Introduction: New Handle for a Broken Irwin Squeeze Clamp

About: I miss the days when magazines like Popular Mechanics had all sorts of DIY projects for making and repairing just about everything. I am enjoying posting things I have learned and done since I got my first to…

I went to use this clamp recently. Either the plastic was brittle, or I squeezed the handle too hard. The part of the handle that adds pressure to the clamp broke in my hand. I decided not to discard the clamp and get a new one, but to make a new squeeze handle and continue using the clamp. The photo shows the break. 

Step 1: Tools and Materials

  • Hacksaw
  • Angle grinder with a cutting wheel
  • Grinder
  • Spring clamps
  • 1/8 x 3/4 inch strap iron
  • 7/16 inch rod
The photo shows part of the broken handle that will be used for a pattern. In my hand I am holding a piece of 7/16 inch steel rod I have ground away to copy the half-round portion on the broken handle. After grinding, I used a hacksaw to saw two cross section slices from the rod. It was necessary to cut a triangle to be welded to the 1/8 x 3/4 inch strap iron. 

Step 2: Weld Both Halves of the Handle

The two halves of the squeeze handle I made are shown here welded. Compare the cavity in the blue handle on the clamp and the broken portion of the original handle. I have ground the welds a little to make them nearly flat. There is some free movement in the clamp for the handle, so the welds do not need to be completely precise and smooth. 

I cut and ground away some of the triangular pieces welded to the strap iron to fit the cavity in the blue portion of the handle. Notice a chalk mark on one piece and a score mark where I began cutting on the other. I did a little grinding for making a close fit.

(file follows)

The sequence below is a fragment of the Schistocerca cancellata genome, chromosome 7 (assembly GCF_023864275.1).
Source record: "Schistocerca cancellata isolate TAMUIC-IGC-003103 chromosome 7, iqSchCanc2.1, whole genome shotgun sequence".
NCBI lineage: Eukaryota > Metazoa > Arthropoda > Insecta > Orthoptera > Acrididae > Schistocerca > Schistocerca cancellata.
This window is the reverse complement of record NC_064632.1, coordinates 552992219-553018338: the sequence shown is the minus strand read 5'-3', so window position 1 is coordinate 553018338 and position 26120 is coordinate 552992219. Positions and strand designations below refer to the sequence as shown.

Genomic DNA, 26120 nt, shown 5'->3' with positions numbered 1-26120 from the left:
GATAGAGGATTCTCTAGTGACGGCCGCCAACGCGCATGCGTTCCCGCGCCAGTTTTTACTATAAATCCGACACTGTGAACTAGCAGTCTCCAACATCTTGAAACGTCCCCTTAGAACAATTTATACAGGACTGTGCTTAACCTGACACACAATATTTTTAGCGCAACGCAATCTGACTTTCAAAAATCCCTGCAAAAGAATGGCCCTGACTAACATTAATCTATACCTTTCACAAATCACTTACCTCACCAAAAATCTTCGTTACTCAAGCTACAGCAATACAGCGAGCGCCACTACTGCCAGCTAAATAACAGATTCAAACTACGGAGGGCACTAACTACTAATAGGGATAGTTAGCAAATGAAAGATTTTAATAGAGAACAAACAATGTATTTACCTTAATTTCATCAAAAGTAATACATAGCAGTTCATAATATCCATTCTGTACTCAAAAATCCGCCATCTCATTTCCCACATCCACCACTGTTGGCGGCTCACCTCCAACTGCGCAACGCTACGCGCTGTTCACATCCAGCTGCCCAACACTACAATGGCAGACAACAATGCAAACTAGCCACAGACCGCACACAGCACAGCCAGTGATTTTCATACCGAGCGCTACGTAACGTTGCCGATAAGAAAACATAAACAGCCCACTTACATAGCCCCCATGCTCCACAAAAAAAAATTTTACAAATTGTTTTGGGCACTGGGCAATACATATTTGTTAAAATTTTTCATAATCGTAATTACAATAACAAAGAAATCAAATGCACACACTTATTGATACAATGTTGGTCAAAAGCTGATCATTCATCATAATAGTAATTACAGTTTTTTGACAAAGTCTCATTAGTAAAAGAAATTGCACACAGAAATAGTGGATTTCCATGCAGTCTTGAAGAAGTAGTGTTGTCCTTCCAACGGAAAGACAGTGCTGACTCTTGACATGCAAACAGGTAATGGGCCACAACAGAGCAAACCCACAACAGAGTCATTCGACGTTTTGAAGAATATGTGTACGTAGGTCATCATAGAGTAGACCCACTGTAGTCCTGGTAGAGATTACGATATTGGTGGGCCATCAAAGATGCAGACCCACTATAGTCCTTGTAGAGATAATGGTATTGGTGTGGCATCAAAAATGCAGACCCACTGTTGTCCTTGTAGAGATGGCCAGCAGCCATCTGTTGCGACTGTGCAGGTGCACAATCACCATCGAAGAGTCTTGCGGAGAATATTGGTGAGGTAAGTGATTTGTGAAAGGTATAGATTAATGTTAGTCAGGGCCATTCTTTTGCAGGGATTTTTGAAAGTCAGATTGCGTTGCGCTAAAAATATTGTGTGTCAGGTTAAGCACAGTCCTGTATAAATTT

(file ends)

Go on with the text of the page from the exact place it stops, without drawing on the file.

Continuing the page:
Step 3: Test Fit

Insert the welded pieces of the replacement handle into their place in the clamp handle to test the fit. Pay attention to the angle of the welded replacement handle pieces. I had to grind the round 7/16 inch rod a little on one of the replacement pieces to make both pieces follow the same angle of inclination coming out of the blue section. I probably did not have the half-round pieces positioned identically when I welded them to the strap iron pieces, or the flat portion was not identical on both.

Step 4: Weld the Squeeze Handle Pieces Together

There are three pieces in the replacement handle I am making. Two have already been shown. The third is a flat piece that makes a bridge across the front of the two already seen in earlier steps. I welded the flat piece to one-half of the replacement squeeze handle using a piece of aluminum angle to hold the pieces while welding. 

Unfortunately, the replacement squeeze handle cannot be attached to the clamp after all welding is finished, but the final weld must be done while the replacement handle is on the Irwin clamp. Fortunately, a spring clamp held the pieces for the final weld as shown in the photo.

Step 5: The Final Result

The new squeeze handle works as it should. Here I am holding it with some pressure on the squeeze portion of the handle. The Irwin clamp advances and tightens just as it did before it broke.